Ron Paul’s Lost Delegates: Why They May Decide the GOP Nomination
Doug Wead is a presidential historian who served as senior advisor to the Ron Paul presidential campaign in 2012.
Donald Trump and Ted Cruz are locked into a death embrace for delegates to the Republican National Convention. The showdown seems headed to California. But there is another block of delegates, big enough to settle the contest on the first ballot. I will call them the lost delegates and whoever finds them first just might be the nominee.
I am talking about the old Ron Paul delegates from the Tampa Convention in 2012. Several hundred of them are even now still in place, headed to the 2016 RNC in Cleveland. They are scattered across several States and who they chose is up in the air. You can call it the Ron Paul Primary.
Here’s what I’m talking about. In 2012, candidate Ron Paul led an insurgency campaign to try to get his name nominated at the convention. He wanted a chance to speak in prime time about the issues of corruption that concerned him. The RNC blocked him at every turn, changing the rules to stop him and using the Credentials Committee to disqualify many of his duly elected delegates.
The Ron Paul campaign, with its stealth delegate strategy came far closer to success than the GOP establishment has ever admitted. Without strong arm tactics in the Credentials Committee they would have succeeded, even with the Rule change of 40(5).
John Sununu, Chairman of the Rules Committee in 2012, stood on the Convention floor and told NBC’s Andrea Mitchell, “It’s not fair.” And Sununu added, “A million voters are disenfranchised in Iowa.”
It is the very charge that Donald Trump is now making about Colorado and Wisconsin. But the situation is reversed. The outsider-insurgency campaign of Donald Trump has won the votes of the people and Sununu and the GOP-insider establishment bosses are trying to steal the nomination from him by using Ron Paul’s stealth delegate strategy.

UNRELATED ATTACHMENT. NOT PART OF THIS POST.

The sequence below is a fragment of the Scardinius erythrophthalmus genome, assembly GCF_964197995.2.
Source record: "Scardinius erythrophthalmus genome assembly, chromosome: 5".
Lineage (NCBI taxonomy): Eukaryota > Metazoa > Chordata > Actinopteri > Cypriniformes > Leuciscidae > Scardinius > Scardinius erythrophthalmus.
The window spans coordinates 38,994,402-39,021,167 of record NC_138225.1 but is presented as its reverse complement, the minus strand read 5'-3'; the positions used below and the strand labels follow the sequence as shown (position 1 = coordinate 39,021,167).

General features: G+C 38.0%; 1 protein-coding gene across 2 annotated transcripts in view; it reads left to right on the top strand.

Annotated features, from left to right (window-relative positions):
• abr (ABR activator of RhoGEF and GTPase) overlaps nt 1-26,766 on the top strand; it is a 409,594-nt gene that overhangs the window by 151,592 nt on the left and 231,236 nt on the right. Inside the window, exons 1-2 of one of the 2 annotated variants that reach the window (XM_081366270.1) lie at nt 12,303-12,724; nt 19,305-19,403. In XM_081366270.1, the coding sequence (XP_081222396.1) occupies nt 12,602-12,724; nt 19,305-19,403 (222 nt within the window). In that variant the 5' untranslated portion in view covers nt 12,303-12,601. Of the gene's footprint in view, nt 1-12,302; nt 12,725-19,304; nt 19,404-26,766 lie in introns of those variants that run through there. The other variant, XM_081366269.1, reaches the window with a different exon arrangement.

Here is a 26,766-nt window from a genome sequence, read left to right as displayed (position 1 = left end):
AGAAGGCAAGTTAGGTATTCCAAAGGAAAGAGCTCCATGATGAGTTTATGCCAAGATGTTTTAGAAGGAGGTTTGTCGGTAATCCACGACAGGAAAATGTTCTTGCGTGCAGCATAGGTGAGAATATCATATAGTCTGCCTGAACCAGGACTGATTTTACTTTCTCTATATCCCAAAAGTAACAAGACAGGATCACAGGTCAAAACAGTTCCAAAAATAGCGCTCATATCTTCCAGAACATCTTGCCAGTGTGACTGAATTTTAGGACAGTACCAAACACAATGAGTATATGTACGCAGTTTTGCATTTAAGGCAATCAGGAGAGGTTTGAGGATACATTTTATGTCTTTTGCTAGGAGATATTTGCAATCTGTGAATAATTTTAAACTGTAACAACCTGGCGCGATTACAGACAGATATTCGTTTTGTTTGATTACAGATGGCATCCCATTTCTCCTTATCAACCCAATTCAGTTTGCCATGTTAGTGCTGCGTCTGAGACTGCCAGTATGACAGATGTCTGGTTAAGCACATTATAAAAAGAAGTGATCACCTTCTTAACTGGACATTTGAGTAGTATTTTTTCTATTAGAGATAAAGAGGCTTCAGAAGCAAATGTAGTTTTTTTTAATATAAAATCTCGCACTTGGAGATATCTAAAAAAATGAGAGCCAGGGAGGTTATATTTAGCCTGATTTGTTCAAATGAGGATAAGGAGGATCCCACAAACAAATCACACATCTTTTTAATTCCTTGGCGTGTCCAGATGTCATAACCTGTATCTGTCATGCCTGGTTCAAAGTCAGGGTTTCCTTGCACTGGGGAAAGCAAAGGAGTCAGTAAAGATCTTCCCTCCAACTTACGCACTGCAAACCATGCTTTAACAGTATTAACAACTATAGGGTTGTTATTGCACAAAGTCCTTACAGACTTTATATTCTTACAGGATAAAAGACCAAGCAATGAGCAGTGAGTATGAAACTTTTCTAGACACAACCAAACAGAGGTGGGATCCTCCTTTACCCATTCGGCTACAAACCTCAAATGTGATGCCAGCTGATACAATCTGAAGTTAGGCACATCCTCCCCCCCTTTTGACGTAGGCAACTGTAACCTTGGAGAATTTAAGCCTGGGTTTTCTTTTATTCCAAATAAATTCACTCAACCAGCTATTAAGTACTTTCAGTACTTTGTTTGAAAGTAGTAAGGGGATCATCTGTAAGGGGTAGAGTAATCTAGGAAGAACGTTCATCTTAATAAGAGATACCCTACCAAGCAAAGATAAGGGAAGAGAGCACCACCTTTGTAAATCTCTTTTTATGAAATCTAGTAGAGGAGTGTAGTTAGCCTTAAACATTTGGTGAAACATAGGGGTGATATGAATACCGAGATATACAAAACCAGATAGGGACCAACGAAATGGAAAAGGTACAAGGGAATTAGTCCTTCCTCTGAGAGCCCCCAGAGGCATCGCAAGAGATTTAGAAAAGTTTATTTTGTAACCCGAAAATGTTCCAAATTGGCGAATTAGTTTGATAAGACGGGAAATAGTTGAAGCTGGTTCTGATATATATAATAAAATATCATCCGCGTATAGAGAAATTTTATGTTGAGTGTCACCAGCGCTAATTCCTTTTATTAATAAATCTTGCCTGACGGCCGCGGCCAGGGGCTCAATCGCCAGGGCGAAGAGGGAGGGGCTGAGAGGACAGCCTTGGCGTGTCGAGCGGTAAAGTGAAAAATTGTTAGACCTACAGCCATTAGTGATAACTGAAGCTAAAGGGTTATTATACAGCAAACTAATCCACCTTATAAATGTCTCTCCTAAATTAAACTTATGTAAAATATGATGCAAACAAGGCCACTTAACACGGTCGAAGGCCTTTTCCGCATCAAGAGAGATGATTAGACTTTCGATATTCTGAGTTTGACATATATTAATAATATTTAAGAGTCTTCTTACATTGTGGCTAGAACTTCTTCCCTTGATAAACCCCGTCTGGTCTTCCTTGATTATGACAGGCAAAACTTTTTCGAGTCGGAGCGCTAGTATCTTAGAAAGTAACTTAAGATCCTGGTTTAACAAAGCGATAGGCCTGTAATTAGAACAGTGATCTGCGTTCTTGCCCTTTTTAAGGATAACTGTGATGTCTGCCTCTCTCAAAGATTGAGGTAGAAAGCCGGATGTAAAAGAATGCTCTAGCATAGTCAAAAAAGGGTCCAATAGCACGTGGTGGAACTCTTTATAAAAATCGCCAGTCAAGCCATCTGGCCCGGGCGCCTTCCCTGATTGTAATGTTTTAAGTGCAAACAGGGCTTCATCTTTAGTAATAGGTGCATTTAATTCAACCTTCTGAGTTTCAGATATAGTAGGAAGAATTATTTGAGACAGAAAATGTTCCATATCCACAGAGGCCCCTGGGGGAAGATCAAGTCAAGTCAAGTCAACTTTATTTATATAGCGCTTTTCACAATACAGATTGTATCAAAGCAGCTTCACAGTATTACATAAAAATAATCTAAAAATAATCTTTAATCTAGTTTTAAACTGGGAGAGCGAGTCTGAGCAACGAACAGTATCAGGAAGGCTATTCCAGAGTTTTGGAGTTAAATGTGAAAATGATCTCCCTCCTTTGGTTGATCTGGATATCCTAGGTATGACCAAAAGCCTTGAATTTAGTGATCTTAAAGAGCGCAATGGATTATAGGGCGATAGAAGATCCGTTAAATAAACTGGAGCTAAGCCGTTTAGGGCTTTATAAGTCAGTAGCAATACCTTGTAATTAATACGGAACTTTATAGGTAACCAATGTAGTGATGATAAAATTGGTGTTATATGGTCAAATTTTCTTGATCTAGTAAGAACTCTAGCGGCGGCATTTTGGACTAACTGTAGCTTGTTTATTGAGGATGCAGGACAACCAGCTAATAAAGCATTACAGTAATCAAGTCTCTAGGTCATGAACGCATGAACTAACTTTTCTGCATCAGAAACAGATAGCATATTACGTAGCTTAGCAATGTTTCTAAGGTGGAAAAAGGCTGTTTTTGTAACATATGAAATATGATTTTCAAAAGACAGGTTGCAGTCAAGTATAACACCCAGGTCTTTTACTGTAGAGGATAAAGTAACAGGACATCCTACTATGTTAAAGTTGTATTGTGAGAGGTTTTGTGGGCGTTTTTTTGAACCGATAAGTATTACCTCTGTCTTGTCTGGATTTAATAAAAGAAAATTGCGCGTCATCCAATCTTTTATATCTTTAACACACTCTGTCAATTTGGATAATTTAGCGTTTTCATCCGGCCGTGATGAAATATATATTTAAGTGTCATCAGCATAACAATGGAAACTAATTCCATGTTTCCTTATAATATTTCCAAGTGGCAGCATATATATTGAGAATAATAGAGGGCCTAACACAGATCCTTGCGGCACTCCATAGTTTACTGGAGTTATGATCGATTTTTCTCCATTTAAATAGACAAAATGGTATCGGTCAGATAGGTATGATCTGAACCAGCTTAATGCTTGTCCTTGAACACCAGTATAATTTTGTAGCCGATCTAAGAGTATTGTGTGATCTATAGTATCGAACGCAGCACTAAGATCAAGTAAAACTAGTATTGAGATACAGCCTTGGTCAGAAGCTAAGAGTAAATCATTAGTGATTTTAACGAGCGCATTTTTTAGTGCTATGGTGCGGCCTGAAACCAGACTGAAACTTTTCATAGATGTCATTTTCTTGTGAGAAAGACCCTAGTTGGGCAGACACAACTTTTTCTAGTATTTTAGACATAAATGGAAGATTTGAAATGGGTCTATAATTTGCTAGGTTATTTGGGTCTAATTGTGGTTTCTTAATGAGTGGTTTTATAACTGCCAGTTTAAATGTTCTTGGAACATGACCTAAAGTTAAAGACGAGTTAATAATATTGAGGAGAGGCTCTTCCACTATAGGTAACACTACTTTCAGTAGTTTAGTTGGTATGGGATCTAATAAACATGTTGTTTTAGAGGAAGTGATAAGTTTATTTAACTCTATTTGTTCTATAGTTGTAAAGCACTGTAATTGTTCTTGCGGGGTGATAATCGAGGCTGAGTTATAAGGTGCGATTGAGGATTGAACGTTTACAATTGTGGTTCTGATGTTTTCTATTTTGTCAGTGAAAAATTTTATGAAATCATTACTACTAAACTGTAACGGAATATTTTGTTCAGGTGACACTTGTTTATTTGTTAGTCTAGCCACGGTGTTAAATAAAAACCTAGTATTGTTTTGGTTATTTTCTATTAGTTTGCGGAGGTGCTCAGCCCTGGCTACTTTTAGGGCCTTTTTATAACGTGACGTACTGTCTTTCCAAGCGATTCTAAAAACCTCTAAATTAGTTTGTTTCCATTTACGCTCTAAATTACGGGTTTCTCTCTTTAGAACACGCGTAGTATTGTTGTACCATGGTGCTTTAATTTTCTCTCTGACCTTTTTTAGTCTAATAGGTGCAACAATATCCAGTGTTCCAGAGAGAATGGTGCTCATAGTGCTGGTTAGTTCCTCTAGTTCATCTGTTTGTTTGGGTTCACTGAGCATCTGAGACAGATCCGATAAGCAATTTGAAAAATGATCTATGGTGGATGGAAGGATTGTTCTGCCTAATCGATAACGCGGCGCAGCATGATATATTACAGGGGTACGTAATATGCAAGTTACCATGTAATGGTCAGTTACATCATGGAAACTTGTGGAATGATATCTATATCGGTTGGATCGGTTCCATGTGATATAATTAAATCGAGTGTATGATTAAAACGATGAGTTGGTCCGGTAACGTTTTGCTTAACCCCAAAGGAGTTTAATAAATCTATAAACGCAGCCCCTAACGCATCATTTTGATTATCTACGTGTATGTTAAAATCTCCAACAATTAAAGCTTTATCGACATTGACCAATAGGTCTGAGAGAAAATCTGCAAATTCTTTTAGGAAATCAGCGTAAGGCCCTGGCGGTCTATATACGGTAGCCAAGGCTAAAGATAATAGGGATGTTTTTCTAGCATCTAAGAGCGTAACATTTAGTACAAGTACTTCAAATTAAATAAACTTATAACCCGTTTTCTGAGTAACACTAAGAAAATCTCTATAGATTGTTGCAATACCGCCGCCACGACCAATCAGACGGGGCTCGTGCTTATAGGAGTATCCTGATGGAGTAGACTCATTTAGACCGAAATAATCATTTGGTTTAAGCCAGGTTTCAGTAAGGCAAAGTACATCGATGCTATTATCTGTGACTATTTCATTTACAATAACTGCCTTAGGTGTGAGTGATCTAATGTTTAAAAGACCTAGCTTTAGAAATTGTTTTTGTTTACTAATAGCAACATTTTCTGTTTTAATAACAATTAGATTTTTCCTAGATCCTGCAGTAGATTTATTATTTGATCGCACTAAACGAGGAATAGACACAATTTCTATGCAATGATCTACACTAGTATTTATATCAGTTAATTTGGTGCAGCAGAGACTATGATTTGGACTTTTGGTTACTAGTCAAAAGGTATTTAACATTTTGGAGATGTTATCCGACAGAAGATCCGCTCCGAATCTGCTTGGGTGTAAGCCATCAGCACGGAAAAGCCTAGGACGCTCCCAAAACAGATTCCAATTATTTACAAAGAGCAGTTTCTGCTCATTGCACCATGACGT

Overlooked in this battle is the fact that many of those very Ron Paul delegates are still in place, duly re-elected to attend the RNC in Cleveland, Ohio. They were elected at precinct, county and state conventions. In 2012 there were almost 500 of them, both as delegates or alternative delegates. In some states, particularly Iowa and Missouri some have dropped out of the party, disillusioned, but in other places, including many of the Plains and Mountain States they have actually grown and spread.
No campaign has really successfully supplanted these people. Cruz has been recruiting his own folks but hardly made a dent in the old Ron Paul delegates still in place. This means that several hundred of them will be going back to the RNC in Cleveland, voting for either Trump or Cruz. I get emails from them constantly asking for my opinion about whom to support.
Some are voting for Ted Cruz because they see him as the more conservative. Others think he is a tool of the insider bankers, noting that his whole political career was launched by a loan from Goldman Sachs and that his wife worked for the bank.
“What’s the difference?” they ask. Voting for Hillary whose son-in-law works for Goldman Sachs or voting for Ted whose wife works for them?
Some support Donald Trump, seeing him as the target and victim of the same insider, money corrupted, GOP establishment that maliciously blocked the Ron Paul supporters and had them physically removed from the Convention floor, tearing up any poster or placard of support for their man.
Either Trump or Cruz can win this Ron Paul Primary and with it cobble together another 100 or so delegates from across several states. For Trump it means enough to win on the first ballot. For Cruz enough to stop that from happening.
Whoever identifies these delegates first and has the most compelling argument for their support will have an advantage.
All the focus will be on New York Tuesday and California on June 7, 2016. But the silent, unseen, “Ron Paul Primary” may be just as important.
[image via screengrab Newsmax]